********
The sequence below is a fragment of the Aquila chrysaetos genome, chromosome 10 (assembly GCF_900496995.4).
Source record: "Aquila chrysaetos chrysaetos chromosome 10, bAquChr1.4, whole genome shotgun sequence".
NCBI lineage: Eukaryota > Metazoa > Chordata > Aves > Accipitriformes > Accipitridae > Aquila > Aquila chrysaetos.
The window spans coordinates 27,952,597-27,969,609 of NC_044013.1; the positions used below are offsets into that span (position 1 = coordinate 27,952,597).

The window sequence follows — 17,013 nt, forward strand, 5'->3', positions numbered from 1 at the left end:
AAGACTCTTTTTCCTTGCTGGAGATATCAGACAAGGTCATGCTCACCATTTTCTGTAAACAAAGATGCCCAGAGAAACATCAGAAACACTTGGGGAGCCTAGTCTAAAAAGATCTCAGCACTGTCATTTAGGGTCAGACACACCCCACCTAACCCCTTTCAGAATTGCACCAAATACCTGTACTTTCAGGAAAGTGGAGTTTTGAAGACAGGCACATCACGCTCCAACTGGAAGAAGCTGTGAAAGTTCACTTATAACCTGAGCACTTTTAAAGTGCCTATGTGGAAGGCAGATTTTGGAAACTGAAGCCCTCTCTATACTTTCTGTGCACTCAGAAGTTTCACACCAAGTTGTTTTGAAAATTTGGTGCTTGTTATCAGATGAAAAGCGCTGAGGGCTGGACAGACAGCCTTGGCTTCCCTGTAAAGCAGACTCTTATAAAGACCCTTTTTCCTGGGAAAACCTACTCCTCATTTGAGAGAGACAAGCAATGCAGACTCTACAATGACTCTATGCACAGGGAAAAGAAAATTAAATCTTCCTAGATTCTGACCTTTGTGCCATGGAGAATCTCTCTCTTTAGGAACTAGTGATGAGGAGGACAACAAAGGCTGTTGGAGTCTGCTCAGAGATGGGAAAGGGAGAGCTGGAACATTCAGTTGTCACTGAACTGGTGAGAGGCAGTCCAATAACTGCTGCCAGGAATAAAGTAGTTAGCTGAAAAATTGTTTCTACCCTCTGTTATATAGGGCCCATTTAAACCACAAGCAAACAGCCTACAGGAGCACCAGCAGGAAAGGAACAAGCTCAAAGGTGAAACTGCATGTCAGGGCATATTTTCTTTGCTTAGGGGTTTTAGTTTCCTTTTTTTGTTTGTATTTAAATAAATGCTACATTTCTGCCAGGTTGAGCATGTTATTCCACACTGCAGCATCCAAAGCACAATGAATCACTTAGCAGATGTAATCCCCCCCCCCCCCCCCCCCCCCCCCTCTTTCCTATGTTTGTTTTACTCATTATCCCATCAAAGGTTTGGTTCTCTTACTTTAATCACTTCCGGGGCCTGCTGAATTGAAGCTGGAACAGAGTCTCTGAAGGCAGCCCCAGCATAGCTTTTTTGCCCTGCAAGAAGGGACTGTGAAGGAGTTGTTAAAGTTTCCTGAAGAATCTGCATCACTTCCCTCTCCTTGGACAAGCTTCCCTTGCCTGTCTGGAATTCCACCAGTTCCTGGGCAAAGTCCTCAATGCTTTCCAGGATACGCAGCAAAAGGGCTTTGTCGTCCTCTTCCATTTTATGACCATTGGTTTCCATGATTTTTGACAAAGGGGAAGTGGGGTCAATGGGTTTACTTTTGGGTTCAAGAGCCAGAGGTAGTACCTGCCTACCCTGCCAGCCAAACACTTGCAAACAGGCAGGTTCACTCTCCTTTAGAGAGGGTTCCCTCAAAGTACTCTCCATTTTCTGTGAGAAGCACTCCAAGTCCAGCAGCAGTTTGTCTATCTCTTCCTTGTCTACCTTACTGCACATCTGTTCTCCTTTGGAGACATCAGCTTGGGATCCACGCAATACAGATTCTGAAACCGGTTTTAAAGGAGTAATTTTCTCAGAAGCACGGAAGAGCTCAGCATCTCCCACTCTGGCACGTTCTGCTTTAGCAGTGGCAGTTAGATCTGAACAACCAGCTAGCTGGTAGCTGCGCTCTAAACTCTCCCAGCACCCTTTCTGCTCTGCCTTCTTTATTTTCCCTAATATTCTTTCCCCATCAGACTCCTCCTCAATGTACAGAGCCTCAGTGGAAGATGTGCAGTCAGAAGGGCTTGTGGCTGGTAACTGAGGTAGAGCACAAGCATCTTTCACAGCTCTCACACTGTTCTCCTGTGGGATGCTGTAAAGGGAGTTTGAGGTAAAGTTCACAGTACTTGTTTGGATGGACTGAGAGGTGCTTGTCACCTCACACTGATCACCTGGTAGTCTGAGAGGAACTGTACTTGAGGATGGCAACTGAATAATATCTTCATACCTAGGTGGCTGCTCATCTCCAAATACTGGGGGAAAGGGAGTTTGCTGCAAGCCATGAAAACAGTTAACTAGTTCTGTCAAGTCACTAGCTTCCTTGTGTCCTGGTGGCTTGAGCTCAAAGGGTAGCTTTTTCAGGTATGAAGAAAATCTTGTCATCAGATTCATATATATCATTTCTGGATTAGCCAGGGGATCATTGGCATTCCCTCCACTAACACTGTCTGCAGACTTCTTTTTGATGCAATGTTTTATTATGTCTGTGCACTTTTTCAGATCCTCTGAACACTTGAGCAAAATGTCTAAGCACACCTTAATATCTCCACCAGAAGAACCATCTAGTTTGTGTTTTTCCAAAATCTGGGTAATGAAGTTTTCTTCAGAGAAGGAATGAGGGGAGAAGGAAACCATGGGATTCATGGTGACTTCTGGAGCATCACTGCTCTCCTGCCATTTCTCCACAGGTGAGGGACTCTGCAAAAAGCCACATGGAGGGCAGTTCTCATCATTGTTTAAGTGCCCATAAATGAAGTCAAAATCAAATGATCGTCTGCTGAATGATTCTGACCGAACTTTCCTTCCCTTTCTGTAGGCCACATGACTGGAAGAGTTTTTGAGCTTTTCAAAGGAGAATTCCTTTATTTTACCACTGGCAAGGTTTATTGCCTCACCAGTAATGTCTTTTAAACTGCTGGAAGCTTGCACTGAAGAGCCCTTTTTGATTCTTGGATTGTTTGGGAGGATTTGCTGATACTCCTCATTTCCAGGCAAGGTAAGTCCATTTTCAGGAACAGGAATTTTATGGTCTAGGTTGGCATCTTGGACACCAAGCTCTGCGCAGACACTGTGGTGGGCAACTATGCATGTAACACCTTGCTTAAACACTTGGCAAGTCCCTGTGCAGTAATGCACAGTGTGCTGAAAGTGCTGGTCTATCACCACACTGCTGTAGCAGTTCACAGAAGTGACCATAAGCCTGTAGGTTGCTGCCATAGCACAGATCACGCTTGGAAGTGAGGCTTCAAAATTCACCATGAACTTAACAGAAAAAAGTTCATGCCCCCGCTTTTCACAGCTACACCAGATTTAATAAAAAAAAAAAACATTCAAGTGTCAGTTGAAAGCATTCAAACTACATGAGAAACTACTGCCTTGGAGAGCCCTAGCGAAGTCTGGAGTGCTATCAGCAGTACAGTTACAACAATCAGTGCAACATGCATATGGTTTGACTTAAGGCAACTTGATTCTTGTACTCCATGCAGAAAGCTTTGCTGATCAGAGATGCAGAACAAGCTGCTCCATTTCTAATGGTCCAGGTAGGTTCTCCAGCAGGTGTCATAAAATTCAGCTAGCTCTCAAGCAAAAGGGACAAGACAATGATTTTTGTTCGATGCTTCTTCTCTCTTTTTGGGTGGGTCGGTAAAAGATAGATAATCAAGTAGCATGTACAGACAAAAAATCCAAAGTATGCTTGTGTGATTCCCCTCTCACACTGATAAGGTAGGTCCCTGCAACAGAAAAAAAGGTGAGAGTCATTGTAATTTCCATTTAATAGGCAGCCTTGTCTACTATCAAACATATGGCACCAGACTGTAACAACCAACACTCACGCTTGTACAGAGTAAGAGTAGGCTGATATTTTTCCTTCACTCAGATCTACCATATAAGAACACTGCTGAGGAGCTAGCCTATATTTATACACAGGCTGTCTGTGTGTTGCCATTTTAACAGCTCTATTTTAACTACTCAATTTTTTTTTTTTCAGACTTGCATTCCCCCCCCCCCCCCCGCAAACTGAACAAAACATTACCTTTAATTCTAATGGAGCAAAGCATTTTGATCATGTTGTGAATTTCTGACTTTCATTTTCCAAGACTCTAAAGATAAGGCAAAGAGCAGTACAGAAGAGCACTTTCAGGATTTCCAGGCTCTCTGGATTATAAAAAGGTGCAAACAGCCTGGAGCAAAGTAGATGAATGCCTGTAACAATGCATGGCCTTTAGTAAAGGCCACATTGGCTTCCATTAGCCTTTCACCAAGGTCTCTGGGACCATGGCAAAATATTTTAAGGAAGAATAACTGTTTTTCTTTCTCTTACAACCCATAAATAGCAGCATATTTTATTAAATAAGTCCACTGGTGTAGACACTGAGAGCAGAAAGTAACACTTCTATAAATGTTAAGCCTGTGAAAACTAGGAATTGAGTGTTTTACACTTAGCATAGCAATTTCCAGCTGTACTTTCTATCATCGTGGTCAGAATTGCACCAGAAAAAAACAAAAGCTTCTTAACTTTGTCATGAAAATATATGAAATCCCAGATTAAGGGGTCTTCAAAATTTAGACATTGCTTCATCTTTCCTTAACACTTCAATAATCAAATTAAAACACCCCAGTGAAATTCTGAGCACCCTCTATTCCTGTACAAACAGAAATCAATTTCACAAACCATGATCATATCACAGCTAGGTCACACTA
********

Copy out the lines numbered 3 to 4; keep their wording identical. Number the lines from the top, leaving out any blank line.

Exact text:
NCBI lineage: Eukaryota > Metazoa > Chordata > Aves > Accipitriformes > Accipitridae > Aquila > Aquila chrysaetos.
The window spans coordinates 27,952,597-27,969,609 of NC_044013.1; the positions used below are offsets into that span (position 1 = coordinate 27,952,597).